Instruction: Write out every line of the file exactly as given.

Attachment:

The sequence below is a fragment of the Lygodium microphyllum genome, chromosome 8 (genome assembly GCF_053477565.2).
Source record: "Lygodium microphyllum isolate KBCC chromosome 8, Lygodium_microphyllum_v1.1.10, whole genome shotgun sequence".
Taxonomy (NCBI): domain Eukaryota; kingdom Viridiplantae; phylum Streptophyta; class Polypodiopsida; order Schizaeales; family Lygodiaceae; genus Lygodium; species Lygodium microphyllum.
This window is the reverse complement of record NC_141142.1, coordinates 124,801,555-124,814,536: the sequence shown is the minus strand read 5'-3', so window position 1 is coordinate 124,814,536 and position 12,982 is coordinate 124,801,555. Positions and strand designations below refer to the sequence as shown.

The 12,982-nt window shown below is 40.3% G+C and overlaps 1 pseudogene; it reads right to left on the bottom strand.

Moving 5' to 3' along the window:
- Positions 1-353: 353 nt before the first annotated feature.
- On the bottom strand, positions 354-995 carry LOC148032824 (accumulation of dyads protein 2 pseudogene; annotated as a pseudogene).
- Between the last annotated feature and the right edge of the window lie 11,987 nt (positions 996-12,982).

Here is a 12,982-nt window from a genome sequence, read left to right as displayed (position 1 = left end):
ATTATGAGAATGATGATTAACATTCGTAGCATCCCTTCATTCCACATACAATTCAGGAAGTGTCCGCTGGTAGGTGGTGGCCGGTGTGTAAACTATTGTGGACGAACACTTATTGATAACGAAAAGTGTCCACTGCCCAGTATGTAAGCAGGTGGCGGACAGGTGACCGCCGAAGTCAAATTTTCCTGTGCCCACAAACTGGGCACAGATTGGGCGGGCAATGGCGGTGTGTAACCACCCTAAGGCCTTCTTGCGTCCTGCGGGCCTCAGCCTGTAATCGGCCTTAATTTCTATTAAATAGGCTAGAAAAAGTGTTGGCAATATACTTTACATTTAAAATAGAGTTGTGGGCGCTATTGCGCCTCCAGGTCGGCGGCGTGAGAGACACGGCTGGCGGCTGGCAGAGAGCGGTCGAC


The sequence below is a fragment of the Lygodium microphyllum genome, chromosome 8 (genome assembly GCF_053477565.2).
Source record: "Lygodium microphyllum isolate KBCC chromosome 8, Lygodium_microphyllum_v1.1.10, whole genome shotgun sequence".
Taxonomy (NCBI): domain Eukaryota; kingdom Viridiplantae; phylum Streptophyta; class Polypodiopsida; order Schizaeales; family Lygodiaceae; genus Lygodium; species Lygodium microphyllum.
This window is the reverse complement of record NC_141142.1, coordinates 124,801,555-124,814,536: the sequence shown is the minus strand read 5'-3', so window position 1 is coordinate 124,814,536 and position 12,982 is coordinate 124,801,555. Positions and strand designations below refer to the sequence as shown.

The 12,982-nt window shown below is 40.3% G+C and overlaps 1 pseudogene; it reads right to left on the bottom strand.

Moving 5' to 3' along the window:
- Positions 1-353: 353 nt before the first annotated feature.
- On the bottom strand, positions 354-995 carry LOC148032824 (accumulation of dyads protein 2 pseudogene; annotated as a pseudogene).
- Between the last annotated feature and the right edge of the window lie 11,987 nt (positions 996-12,982).

Here is a 12,982-nt window from a genome sequence, read left to right as displayed (position 1 = left end):
ATTATGAGAATGATGATTAACATTCGTAGCATCCCTTCATTCCACATACAATTCAGGAAGTGTCCGCTGGTAGGTGGTGGCCGGTGTGTAAACTATTGTGGACGAACACTTATTGATAACGAAAAGTGTCCACTGCCCAGTATGTAAGCAGGTGGCGGACAGGTGACCGCCGAAGTCAAATTTTCCTGTGCCCACAAACTGGGCACAGATTGGGCGGGCAATGGCGGTGTGTAACCACCCTAAGGCCTTCTTGCGTCCTGCGGGCCTCAGCCTGTAATCGGCCTTAATTTCTATTAAATAGGCTAGAAAAAGTGTTGGCAATATACTTTACATTTAAAATAGAGTTGTGGGCGCTATTGCGCCTCCAGGTCGGCGGCGTGAGAGACACGGCTGGCGGCTGGCAGAGAGCGGTCGAC